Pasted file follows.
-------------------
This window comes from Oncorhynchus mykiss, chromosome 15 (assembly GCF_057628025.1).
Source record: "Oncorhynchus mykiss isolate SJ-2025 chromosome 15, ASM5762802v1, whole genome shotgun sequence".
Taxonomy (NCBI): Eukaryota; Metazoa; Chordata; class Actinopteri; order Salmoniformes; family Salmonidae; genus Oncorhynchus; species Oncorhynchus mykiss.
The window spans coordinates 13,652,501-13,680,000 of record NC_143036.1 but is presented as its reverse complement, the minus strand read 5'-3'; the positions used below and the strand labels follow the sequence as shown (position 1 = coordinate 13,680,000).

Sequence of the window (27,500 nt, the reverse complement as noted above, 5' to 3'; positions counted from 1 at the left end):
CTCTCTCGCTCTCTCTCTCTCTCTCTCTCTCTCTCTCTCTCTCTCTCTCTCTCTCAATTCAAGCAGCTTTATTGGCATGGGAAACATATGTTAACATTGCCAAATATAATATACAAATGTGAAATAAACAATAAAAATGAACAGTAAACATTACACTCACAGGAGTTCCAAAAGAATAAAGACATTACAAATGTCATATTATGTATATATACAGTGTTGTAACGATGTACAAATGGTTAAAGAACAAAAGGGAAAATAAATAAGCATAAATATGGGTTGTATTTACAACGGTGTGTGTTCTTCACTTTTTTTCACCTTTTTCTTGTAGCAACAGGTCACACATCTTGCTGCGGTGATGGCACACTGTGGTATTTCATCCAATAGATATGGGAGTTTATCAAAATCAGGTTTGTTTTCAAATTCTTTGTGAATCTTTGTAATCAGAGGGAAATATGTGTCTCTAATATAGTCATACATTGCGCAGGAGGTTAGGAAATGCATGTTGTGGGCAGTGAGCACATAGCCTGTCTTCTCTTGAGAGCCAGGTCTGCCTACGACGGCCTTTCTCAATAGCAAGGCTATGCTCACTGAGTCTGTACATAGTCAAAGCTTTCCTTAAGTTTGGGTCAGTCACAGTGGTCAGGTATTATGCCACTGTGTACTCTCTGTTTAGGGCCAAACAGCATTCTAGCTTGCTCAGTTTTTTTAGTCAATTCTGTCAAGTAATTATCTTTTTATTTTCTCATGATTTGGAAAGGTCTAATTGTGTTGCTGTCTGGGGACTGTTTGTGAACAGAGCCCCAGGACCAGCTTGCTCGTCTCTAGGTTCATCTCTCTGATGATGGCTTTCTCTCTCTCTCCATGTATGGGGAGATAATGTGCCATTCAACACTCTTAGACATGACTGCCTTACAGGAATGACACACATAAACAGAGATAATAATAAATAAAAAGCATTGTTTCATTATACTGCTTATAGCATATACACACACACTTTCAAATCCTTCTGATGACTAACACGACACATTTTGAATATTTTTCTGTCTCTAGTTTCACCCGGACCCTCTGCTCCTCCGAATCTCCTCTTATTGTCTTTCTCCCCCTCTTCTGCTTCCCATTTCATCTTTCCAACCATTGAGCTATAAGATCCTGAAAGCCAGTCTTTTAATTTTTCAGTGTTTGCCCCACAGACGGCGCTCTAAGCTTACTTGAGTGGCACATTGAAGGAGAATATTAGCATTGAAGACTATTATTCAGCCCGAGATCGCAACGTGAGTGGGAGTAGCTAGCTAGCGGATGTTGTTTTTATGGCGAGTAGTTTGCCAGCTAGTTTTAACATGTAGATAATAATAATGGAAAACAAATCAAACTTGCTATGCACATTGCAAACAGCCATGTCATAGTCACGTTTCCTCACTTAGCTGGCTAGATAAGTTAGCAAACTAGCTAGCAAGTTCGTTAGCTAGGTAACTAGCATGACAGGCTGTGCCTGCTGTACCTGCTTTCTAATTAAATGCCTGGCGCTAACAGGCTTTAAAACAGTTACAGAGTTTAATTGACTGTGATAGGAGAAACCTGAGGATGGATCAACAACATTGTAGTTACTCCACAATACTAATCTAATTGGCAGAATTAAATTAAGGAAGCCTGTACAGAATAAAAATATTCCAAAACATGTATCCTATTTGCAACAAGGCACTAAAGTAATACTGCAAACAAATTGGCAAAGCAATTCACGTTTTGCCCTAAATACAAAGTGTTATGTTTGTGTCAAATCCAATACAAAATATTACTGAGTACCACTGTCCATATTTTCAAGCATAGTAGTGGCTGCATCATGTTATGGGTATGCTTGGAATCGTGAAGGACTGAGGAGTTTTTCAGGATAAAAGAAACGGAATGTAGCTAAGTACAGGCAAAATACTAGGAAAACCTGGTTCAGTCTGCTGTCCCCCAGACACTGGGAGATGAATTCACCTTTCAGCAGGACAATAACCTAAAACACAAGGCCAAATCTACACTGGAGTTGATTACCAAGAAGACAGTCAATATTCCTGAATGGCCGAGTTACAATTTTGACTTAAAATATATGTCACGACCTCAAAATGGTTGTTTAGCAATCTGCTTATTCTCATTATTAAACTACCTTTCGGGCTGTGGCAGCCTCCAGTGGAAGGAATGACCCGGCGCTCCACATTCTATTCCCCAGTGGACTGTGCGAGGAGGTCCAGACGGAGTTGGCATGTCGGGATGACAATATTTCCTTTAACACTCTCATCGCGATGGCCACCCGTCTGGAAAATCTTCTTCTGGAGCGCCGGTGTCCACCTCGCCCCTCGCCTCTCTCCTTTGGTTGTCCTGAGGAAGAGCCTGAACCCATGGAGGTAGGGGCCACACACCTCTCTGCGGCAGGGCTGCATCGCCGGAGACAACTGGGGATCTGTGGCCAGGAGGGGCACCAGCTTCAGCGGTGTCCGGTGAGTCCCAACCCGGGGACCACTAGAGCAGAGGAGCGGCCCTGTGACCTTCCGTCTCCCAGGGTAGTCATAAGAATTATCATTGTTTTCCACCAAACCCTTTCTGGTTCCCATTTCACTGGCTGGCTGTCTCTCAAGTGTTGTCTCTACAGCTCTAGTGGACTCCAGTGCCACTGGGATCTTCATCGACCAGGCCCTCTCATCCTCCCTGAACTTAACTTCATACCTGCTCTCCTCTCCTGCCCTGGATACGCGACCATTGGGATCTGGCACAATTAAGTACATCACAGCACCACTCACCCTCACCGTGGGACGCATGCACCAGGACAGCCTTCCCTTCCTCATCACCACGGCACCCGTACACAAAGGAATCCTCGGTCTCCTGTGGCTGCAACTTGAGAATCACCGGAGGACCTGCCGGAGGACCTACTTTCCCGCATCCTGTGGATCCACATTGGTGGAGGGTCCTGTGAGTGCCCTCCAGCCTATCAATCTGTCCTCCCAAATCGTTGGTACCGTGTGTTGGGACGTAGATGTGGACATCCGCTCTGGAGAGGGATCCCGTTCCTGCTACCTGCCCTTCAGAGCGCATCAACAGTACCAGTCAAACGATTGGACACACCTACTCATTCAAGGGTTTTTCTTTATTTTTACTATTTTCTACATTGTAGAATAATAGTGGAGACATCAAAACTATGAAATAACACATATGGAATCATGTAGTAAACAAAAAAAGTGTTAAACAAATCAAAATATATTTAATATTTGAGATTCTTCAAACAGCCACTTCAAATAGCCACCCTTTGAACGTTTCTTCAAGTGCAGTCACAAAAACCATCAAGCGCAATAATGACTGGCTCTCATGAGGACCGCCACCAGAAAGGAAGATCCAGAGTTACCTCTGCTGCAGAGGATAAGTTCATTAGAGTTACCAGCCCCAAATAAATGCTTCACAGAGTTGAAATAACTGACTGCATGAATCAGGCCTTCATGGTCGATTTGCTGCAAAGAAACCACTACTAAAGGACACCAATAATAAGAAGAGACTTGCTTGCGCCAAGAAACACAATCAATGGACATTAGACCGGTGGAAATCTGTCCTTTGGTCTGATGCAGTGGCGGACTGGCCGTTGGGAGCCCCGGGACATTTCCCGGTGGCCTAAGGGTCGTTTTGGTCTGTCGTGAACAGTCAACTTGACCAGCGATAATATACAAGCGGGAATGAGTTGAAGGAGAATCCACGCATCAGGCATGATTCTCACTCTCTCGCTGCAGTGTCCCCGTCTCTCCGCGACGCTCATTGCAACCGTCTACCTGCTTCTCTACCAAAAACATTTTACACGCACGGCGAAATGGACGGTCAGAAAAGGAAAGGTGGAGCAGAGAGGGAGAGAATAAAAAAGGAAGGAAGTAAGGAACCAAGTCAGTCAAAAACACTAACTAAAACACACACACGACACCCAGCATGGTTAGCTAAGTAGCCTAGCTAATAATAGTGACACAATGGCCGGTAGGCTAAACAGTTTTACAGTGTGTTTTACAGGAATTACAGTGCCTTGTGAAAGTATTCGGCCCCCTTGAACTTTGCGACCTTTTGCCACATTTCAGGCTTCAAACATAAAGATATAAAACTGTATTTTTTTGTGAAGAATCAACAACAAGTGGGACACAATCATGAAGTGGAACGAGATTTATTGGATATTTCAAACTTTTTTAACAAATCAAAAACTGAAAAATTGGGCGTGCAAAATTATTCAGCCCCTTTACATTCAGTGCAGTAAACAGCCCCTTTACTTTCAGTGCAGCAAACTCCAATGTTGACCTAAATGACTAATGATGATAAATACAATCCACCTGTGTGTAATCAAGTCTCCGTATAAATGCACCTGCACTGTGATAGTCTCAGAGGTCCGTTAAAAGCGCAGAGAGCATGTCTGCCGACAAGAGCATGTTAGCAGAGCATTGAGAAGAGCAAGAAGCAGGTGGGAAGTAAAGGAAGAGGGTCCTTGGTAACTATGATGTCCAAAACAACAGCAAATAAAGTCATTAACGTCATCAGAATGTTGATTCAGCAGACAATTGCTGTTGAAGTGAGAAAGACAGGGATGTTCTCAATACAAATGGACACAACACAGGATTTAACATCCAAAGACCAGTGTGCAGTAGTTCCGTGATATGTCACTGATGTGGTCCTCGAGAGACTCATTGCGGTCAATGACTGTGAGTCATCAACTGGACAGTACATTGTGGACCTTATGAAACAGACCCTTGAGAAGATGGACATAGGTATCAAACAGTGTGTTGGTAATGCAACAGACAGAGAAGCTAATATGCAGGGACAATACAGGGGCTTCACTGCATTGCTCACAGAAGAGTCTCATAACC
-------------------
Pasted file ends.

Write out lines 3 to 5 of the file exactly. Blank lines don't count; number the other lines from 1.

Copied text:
Taxonomy (NCBI): Eukaryota; Metazoa; Chordata; class Actinopteri; order Salmoniformes; family Salmonidae; genus Oncorhynchus; species Oncorhynchus mykiss.
The window spans coordinates 13,652,501-13,680,000 of record NC_143036.1 but is presented as its reverse complement, the minus strand read 5'-3'; the positions used below and the strand labels follow the sequence as shown (position 1 = coordinate 13,680,000).

Sequence of the window (27,500 nt, the reverse complement as noted above, 5' to 3'; positions counted from 1 at the left end):